Publishing History

Publishers and Theology

One of the more complex aspects of publishing Christian-themed books is the publisher theological position or “grid” which covers whatever products they seek to publish.

Just like all churches are not alike, Christian publishers are definitely not alike. Some may have groups or “imprints” focusing on a specific theological perspective, but for sure, theology is an issue in their decision-making process.

Even though Christians might feel strong about unity in all essential things of the faith and desire to identify ourselves simply as followers of Jesus Christ, agents and publishers will want to know a little more information about authors. Depending on what you are writing (mainly non-fiction), one or more of these might be important for the decision maker to know:

Catholic or Protestant?

Mainline denomination or not?

Reformed or Arminian?

Charismatic or not?

Egalitarian or Complementarian?

Biblical inerrancy important to you?

Young earth or intelligent design?

What’s your view of eschatology?

Aside from the theological perspective, every publisher seeks certain types of books, authors and writing styles, but when the theological element is added back into the equation, it becomes much clearer why this can get complicated.

Every traditional publisher of Christian books has a perspective which informs everything they do. Don’t expect a publisher who disagrees with your position on something to publish your book.

And not just publishers of Christian books.

Maybe you have heard it said, “everyone is a theologian.” This means even an atheist or agnostic has a theology of life, just one which disagrees with Christian truth.

Every editor at every publisher views potential projects through the lens of a certain theological perspective. They might decline your proposal because they disagree with you. (And by the way, agents have theological opinions as well.)

More than a few times, an author contract has been cancelled before publication not because of a moral failing or some other contractual problem, but because the publisher could not resolve a theological disagreement with the author and their manuscript.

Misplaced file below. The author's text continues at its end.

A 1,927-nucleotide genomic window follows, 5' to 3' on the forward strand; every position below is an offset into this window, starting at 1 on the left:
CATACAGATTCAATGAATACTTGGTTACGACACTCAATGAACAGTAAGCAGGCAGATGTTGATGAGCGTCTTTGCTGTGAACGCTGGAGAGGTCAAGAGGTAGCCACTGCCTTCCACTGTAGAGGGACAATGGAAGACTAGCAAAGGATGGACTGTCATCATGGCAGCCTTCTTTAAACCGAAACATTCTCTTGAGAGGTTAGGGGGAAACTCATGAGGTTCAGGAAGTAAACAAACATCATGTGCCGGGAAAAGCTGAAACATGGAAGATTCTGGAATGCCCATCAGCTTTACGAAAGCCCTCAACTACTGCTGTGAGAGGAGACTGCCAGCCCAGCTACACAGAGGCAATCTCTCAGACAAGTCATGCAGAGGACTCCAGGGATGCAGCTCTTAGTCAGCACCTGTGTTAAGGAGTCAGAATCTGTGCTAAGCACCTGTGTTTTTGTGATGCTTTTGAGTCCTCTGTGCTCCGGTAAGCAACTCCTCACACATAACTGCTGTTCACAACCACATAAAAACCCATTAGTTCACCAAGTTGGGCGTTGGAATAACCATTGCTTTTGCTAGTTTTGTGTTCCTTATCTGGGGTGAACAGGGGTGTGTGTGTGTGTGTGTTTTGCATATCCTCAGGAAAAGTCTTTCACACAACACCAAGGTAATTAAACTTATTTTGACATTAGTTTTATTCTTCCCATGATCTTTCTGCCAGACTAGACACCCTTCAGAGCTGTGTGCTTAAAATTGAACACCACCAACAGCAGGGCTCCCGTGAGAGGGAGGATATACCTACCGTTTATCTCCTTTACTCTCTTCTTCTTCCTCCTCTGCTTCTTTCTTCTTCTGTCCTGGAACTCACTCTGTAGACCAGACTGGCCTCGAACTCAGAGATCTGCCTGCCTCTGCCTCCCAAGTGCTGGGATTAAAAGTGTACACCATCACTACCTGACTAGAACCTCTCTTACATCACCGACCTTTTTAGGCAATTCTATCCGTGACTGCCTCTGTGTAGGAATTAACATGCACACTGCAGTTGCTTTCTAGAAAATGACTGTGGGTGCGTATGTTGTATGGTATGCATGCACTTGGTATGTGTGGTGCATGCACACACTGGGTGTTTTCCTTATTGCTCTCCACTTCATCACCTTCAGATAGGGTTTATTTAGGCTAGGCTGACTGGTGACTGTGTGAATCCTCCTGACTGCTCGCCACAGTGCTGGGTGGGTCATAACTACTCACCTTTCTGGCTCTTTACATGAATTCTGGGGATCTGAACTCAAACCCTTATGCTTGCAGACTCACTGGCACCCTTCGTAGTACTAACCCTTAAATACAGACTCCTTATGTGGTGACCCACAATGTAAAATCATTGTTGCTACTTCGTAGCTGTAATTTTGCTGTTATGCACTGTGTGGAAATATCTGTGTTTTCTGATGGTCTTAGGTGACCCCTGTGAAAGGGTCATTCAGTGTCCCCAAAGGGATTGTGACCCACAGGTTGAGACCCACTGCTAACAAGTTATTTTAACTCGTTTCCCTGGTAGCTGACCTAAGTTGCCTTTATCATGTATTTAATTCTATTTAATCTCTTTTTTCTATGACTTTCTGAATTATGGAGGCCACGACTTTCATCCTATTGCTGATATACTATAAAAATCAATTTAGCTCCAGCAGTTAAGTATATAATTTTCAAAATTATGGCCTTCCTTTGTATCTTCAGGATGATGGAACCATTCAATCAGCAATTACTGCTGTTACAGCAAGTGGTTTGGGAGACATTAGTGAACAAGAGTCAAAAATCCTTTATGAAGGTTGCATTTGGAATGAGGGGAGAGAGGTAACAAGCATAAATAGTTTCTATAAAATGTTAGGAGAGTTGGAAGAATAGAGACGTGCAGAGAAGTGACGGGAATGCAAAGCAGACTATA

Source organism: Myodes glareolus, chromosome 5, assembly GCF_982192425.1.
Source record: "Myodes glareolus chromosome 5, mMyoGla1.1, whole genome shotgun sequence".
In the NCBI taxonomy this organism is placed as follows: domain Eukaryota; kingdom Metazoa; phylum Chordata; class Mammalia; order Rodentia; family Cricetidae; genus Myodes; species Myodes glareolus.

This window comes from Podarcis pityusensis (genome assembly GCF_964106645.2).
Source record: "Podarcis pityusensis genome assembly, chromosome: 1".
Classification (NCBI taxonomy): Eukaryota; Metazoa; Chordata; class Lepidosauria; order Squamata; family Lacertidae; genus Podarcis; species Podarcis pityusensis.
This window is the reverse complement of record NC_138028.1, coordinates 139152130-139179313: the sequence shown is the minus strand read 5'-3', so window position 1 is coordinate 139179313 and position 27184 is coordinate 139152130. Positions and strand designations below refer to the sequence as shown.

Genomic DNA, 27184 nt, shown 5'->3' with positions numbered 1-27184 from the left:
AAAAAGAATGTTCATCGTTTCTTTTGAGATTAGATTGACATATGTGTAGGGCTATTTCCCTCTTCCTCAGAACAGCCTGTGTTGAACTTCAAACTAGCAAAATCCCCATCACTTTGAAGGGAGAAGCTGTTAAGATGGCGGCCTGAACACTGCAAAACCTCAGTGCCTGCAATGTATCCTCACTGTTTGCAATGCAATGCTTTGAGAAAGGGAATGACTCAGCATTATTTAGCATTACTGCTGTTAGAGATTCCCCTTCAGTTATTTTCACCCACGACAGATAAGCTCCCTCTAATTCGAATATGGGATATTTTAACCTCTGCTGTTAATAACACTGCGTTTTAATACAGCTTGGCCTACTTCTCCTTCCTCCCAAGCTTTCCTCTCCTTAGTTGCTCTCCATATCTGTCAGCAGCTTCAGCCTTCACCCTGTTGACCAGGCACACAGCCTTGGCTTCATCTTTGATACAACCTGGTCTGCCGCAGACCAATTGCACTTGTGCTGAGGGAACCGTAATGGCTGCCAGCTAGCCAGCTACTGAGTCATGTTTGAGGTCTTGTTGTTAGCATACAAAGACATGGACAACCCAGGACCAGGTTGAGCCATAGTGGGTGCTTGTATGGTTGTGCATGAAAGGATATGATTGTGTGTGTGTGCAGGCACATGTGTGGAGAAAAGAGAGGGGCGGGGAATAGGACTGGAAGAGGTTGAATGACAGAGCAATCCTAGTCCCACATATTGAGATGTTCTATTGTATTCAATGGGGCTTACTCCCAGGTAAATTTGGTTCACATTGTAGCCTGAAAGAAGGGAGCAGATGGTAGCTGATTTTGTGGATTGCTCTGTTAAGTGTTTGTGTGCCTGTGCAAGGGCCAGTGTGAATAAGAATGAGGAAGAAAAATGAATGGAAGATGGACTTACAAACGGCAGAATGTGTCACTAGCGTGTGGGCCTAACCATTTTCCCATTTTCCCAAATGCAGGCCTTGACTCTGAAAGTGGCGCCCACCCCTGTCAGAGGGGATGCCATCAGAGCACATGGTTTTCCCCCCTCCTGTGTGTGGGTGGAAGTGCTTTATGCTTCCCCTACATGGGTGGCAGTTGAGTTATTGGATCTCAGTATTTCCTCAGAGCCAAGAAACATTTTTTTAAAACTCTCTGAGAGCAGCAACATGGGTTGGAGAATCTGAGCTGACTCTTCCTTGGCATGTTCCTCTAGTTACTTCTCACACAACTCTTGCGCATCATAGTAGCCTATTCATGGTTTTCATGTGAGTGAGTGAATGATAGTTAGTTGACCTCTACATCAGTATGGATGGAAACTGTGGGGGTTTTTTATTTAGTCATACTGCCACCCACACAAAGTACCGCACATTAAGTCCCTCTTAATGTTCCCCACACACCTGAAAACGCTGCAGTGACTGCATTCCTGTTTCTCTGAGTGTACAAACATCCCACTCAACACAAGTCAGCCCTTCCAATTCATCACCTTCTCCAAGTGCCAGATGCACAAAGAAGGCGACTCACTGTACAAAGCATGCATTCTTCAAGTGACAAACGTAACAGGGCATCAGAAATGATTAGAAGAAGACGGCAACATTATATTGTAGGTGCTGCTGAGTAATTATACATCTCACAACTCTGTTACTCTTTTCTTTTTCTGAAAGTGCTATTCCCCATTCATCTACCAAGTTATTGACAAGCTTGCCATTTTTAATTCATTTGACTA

And it isn’t just non-fiction where this happens. Fiction can portray a theological perspective which might be deemed off-center as well. Books for children can be theological battlefields.

Christian publishers love creativity, but “creative theology” will raise red flags!

Often, I will smile when reading proposals from aspiring authors who feel led to write a book “correcting” an egregious theological error in the church, such as proving the falsehood of the Trinity or the virgin birth of Jesus, his deity or bodily resurrection.

Those things are deal-breakers for most every publisher of Christian books. There is no interest in publishing something they would disagree with strongly or that would harm their reputation among Christian booksellers. (And by the way, booksellers have a theological filter as well.)

Both authors and publishers are on a mission, but it might be a different mission.

Did you discover the date of Christ’s return? Don’t expect many in Christian publishing to clap their hands with joy over your new “discovery.” The rejection note might contain the words, “false prophet” which would be the tip-off you are not on the same page.

Theologically speaking, there is truly nothing new under the sun. If you find something new, it is either simply new to you or not true at all.

Your theological perspective matters. Not just for life in general, but in your writing as well. Your worldview matters since it will seep out in whatever you write.

After all, the industry in which I primarily work is not a wide “religious” perspective of multiple roads to heaven. Admittedly, the list of factors I mentioned above are mostly non-essentials, but every Christian publisher has a few filters which would preclude publishing a book based on one or more of them.

If you don’t believe this to be true, you might be in for a surprise.

Christian publishing is not a box of chocolates. For those who pay attention to it closely, you know exactly what you are going to get.


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